ABUJA (Sundiata Post) – The Senate Ad hoc Committee on Power on Thursday on the second day of investigation of the privatisation of the nation’s power sector, alleged that some members of staff of the Bureau of Public Enterprises (BPE) compromised their office.
The Committee noted with regret that some staff of the BPE, who were board members in some of the registered power generation and distribution companies (gencos and discos), received exotic jeeps as privileges.
Chairman of the committee, Senator Abubakar Kyari, lamented that the development might not be unconnected with the inability of the agency to carry out its responsibility of carrying out diligent process devoid of flaws.
Kyari, while addressing stakeholders at the public hearing organised by the panel to investigate investments in the power sector between 1999 and 2014, and the unbundling of the Power Holding Company of Nigeria (PHCN).
“I have the protection of the Senate to say what we have gathered. There are some staff of the Bureau of Public Enterprises that are board members of Generation Companies and Distribution Companies who were given Prado and Land Cruiser jeeps,” Kyari said.
He noted that the implications of such action was that the affected staff might not be able to discharge effectively their duties of protecting the interest of the Federal Government, which still remains 40 percent equity in the firms.
Similarly, a member of the Committee, Senator Aliyu Abdullahi, said the alleged compromise of the BPE staff had affected the necessary coordination between the power firms and the power ministry.
Abdullahi, who is also the Senate spokesperson, pointed out that the BPE, which should be negotiating for the country on the boards of the power firms, should be technically and morally responsible to the country.
“With the action of the staff, it seems that the BPE is short changing the country,” he added.
But the Director-General of the BPE, Mr. Benjamin Dikki, who denied the allegation, maintained that his agency had not and will never be compromised in its responsibility of ensuring a perfect process of privatising the sector for efficient service delivery.
Dikki denied ever collecting gratification in any form in the course of discharging his responsibilities, but asked the senate to direct further investigation on the alleged car gifts to the affected firms.
“We are there (on the board of gencos and discos) to protect Nigeria’s interest. Whatever the companies are paying or have given to their board members as privileges should be referred to the respective companies.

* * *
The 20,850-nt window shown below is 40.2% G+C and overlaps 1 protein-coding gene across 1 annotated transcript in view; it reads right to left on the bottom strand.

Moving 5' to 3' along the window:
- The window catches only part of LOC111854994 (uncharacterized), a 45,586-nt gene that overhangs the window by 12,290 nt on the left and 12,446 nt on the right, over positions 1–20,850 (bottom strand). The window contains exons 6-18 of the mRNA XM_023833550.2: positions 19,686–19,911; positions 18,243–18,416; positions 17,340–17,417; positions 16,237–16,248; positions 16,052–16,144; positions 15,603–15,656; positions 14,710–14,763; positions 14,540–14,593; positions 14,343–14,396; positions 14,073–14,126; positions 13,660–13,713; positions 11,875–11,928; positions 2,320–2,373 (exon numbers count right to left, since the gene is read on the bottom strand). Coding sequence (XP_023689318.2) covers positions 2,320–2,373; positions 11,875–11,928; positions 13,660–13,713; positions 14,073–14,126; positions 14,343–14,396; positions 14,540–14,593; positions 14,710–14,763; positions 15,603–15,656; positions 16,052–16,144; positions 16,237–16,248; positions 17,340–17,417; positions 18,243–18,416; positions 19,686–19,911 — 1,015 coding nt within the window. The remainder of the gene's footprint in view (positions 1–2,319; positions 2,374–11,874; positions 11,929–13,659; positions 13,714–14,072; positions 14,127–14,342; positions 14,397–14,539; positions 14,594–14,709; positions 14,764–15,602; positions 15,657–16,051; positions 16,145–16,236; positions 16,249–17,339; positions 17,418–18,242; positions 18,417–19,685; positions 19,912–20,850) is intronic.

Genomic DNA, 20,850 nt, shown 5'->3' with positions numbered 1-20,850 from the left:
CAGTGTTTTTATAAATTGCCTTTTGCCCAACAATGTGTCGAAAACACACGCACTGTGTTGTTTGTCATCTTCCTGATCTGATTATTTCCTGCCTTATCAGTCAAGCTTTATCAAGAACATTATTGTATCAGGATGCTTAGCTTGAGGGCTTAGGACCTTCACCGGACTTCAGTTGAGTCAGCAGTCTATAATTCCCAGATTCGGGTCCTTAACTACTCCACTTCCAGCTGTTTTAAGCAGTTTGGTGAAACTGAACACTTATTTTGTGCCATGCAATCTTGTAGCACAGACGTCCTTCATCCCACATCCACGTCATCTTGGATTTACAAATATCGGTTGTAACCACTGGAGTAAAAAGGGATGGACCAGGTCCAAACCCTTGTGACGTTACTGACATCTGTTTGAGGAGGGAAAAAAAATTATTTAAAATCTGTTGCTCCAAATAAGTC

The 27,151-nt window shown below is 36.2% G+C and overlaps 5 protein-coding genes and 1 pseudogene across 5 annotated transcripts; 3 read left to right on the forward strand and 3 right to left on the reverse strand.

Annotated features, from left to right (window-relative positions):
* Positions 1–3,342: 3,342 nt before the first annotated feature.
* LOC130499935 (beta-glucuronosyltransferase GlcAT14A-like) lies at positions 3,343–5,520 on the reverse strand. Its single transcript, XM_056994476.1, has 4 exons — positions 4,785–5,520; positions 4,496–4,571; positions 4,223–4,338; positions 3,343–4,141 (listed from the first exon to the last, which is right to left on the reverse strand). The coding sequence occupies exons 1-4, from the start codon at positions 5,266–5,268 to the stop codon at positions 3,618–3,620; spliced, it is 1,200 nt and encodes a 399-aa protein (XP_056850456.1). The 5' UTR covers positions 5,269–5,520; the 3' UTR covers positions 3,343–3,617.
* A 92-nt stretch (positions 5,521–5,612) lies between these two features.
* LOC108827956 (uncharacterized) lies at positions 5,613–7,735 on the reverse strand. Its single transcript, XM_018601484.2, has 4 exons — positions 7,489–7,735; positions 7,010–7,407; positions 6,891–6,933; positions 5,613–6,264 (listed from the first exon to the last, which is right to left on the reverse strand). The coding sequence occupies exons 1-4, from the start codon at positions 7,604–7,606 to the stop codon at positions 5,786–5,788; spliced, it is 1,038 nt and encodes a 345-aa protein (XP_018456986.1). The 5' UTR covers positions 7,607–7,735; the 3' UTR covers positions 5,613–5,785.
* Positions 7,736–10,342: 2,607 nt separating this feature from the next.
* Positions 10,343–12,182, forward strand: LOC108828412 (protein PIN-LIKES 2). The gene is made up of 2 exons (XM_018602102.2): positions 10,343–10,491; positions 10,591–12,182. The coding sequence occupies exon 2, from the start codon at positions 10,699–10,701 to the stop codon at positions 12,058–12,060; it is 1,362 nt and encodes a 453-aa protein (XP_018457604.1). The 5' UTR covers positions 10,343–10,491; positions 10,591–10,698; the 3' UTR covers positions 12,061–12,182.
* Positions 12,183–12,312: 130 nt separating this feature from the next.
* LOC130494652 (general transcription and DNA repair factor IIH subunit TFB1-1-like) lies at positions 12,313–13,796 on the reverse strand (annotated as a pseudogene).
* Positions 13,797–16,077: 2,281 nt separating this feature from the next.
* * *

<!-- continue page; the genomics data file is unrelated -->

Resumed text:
“Whether the privileges are right or not, I don’t know. I take exception that we have shortchanged the government. We balanced the interest of government and investors because what we are looking for is investment. We need to create an enabling environment for the business to thrive,” Dikki said.
Meanwhile, a former Minister of Power, Engr. Bello Suleiman, has urged the Federal Government to investigate the privatisation of the power sector carried out by the BPE.
“With all due respect, there is an an urgent need for independent scrutiny of the privatisation exercise in the power sector. The perception is that it has not been transparent, a committee of experts should do it.
“The experts should examine whether the companies are capable to financially and technically take the country to the level of the 40,000 megawatts. If we do nothing now to ensure that they are the right persons, at the end of the day we may fail,” Suleiman, who was also the former Managing Director of the defunct National Electric Power Authority (NEPA) and one of the resource persons on the day, said.
He also cautioned the country against privatising the Transmission Company of Nigeria (TCN) because doing so would be technically wrong.
“The whole idea of the privatisation is that investors would bring money to the sector but in the last 15 years government has been spending billions on the power sector,” he noted.
Suleiman also advocated the use of the concentrated solar technology, which he described as a viable means of increasing power generation.
“We should look at our power needs rather than adopting a fire brigade approach. We have tried Gas and it has failed us. The world is going to a new technology called Solar Technology, ” he added.